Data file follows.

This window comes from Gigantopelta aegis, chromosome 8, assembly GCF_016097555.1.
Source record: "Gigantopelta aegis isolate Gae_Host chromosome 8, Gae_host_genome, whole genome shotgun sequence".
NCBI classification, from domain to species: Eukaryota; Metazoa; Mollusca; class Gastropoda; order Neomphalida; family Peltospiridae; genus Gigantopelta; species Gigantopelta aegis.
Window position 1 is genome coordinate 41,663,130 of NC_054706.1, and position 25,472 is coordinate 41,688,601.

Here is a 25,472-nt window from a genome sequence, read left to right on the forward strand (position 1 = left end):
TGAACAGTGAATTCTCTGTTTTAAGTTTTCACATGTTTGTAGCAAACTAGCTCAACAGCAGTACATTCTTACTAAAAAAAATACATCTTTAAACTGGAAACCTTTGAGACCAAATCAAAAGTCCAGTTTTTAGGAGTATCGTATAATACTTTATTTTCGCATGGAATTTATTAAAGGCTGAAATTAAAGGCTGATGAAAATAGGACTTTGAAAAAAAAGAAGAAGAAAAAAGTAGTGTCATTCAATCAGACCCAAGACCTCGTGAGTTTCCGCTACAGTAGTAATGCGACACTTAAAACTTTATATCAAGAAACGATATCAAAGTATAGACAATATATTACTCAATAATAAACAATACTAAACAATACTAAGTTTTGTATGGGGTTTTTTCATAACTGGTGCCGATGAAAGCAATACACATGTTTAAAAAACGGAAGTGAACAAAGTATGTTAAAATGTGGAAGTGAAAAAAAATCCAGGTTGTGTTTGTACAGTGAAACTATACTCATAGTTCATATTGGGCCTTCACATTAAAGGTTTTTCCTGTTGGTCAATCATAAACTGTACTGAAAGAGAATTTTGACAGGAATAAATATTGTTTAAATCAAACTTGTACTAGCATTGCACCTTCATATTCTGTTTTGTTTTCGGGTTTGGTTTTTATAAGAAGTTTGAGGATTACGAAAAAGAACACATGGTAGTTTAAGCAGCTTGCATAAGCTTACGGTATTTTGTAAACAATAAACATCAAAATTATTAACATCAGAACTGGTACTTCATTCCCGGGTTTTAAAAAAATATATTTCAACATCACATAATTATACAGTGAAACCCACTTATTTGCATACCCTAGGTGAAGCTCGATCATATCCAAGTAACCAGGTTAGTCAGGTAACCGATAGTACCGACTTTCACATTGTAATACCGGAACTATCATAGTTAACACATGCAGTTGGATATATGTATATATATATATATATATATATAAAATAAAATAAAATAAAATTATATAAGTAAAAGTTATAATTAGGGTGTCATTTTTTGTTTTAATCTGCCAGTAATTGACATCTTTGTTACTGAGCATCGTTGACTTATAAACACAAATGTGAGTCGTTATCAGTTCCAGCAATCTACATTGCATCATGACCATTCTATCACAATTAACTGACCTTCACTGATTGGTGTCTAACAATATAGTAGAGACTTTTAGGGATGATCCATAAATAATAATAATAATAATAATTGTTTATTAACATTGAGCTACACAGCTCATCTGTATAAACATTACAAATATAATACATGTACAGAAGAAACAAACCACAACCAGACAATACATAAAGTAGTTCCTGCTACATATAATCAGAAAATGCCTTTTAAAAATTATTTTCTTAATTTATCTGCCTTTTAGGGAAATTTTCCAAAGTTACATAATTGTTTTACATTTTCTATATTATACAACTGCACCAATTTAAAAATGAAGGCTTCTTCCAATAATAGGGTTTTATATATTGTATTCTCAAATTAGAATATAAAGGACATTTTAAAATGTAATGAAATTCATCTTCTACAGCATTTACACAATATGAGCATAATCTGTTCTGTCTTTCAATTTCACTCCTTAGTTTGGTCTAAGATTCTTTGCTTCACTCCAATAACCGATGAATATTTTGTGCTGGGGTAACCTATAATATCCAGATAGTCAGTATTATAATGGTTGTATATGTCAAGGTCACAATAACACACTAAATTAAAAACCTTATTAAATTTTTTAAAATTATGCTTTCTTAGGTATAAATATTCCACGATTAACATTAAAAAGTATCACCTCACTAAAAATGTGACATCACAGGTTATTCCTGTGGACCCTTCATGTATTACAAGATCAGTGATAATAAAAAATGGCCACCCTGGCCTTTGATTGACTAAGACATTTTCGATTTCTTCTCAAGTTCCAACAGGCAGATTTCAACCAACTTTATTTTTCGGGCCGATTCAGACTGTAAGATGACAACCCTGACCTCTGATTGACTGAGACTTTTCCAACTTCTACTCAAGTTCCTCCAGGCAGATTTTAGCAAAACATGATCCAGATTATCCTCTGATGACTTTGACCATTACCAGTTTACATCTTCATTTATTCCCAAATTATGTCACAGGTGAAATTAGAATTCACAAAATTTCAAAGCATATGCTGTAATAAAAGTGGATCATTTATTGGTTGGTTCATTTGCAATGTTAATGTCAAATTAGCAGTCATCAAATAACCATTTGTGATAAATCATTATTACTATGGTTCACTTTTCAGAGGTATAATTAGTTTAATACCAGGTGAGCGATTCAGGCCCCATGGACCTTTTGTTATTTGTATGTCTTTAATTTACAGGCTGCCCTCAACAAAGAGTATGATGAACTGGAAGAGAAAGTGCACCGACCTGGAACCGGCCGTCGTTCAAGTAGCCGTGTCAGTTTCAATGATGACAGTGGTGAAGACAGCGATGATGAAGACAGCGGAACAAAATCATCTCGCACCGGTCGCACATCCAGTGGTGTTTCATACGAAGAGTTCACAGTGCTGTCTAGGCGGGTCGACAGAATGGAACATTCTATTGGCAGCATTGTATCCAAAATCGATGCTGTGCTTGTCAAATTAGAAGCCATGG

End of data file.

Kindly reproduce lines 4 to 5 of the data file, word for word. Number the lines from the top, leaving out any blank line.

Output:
Window position 1 is genome coordinate 41,663,130 of NC_054706.1, and position 25,472 is coordinate 41,688,601.

Here is a 25,472-nt window from a genome sequence, read left to right on the forward strand (position 1 = left end):